JS: How do you begin to build ties with those students? To make them care about what is happening in a country on the other side of the world?

ZA: When I traveled with the Ibdaa dance group, we performed in many places and gave workshops at schools. One experience we had was at the South Valley Academy in New Mexico, a very poor school with many immigrant students. The Palestinian children were all of a sudden very relaxed. They felt at home, like there was a connection when they danced. One of the Chicano students even said, “This is a story about us, not just about you.”

So I learned from the children to make connections between Palestine and their lives. I try to reach out to the students in front of me, to understand where they are coming from. Privileged, unprivileged, immigrants. Sometimes I try to be funny so they can accept me. And I try to connect things to their reality.

I was in a school in San Jose and most of the students were from Latin America. I started talking about the borders. What the borders mean for them and anyone from their family, for anyone deported, and what borders have meant for my own family. I told them the story of my family, how my parents had to leave their homes and now my family is scattered in countries all over the world. I try to connect their story to my story.

Dheisheh Refugee Camp, 1956.

Dheisheh Refugee Camp, 1956.

Sometimes I push, to encourage them toward critical thinking: “Why are we seen as different from other people? Why is this happening that some people are forced from their homes? Why are Palestinians living like this?” I show them the map—the tiny space where Palestinians are allowed to live in the West Bank and Gaza. “Why are the Israelis trying to control this?”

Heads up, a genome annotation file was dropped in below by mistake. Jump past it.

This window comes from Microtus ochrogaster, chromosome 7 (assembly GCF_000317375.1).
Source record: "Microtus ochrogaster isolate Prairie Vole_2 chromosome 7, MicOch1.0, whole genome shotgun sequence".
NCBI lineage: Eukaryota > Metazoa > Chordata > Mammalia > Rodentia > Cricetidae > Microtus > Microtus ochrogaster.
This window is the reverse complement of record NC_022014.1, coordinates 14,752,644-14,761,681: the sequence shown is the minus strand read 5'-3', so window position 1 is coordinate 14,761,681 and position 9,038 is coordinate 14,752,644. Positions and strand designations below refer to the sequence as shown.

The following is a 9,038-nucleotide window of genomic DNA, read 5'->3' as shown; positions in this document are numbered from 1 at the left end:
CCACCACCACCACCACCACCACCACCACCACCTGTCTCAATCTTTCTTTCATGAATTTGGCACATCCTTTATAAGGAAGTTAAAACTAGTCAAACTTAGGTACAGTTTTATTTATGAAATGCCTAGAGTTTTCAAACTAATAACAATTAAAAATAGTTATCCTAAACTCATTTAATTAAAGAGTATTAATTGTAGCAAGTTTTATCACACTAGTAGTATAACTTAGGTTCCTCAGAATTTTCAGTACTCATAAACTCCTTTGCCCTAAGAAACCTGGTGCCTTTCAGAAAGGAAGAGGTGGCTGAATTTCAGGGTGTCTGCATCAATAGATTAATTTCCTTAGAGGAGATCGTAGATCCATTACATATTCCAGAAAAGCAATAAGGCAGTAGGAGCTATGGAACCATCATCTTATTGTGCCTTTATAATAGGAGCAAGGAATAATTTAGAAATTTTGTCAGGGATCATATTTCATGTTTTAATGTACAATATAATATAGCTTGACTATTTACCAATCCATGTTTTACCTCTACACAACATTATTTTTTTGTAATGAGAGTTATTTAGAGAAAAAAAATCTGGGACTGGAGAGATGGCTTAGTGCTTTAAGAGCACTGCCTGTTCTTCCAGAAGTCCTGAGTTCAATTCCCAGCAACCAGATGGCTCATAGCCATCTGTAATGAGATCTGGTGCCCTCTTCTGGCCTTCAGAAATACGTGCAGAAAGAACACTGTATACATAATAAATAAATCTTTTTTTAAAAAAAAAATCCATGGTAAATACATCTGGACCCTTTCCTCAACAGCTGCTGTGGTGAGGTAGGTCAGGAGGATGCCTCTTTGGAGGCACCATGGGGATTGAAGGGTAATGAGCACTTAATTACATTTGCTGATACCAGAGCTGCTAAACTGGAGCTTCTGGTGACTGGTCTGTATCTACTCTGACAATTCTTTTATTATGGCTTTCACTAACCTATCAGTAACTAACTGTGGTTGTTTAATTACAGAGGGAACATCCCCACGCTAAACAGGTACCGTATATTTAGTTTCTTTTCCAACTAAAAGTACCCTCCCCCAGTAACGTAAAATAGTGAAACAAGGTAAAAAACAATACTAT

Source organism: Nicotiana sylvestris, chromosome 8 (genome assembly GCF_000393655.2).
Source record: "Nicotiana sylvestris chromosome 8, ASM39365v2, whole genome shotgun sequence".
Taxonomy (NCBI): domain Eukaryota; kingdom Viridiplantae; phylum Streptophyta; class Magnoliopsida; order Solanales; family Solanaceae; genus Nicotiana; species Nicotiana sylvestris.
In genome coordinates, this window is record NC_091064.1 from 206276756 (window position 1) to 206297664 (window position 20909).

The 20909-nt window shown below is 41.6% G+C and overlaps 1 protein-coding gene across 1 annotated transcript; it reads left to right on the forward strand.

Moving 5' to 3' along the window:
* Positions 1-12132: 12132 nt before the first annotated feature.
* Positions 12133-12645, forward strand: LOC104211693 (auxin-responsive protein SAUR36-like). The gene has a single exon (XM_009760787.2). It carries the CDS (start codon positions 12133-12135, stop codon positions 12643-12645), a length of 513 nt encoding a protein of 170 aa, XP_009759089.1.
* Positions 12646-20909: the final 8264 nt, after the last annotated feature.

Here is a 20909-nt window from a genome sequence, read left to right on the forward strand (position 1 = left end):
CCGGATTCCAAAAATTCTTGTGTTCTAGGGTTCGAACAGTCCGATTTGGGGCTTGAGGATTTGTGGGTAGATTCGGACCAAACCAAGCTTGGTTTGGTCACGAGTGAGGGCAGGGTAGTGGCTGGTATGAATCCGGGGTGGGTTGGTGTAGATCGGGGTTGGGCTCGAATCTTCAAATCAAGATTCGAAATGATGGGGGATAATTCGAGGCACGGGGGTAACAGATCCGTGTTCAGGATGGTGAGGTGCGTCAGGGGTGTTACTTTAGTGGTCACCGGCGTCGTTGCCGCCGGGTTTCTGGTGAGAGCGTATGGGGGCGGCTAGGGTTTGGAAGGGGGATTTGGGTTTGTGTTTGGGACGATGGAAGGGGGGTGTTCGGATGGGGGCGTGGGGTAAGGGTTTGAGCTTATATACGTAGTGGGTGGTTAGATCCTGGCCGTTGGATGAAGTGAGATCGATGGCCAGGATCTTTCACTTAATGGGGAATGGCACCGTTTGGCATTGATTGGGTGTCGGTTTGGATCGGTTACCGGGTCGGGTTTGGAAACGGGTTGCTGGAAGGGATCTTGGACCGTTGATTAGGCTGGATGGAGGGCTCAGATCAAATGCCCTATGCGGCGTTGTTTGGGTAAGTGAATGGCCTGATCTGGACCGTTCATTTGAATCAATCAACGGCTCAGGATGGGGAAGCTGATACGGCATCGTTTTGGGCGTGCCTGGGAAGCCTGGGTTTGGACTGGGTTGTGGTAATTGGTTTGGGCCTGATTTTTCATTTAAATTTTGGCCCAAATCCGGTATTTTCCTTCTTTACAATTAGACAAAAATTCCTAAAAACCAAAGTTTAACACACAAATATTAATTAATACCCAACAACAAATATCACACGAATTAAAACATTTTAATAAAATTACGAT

It is similar for many new immigrants here. I explore with the students why people are forced to leave their homes and have to live here without the right documents. Being called “illegal” makes people feel insecure all the time—they are afraid to be arrested and deported. What does it mean to be deported? To be jailed? This is where I can make a connection.

We can only plant the seeds. I try to use different ways to approach the meaning of oppression: If someone came to take your house, and after that pushed you to the garden, and later pushed you and your family out of your garden and even your city, what should you do? This is what happened to Palestine. How would you react if this happened to you? How should I react, because it has happened to me? This is the best way they can take my story. I target their hearts, their minds, their feelings. I want them to feel what this means.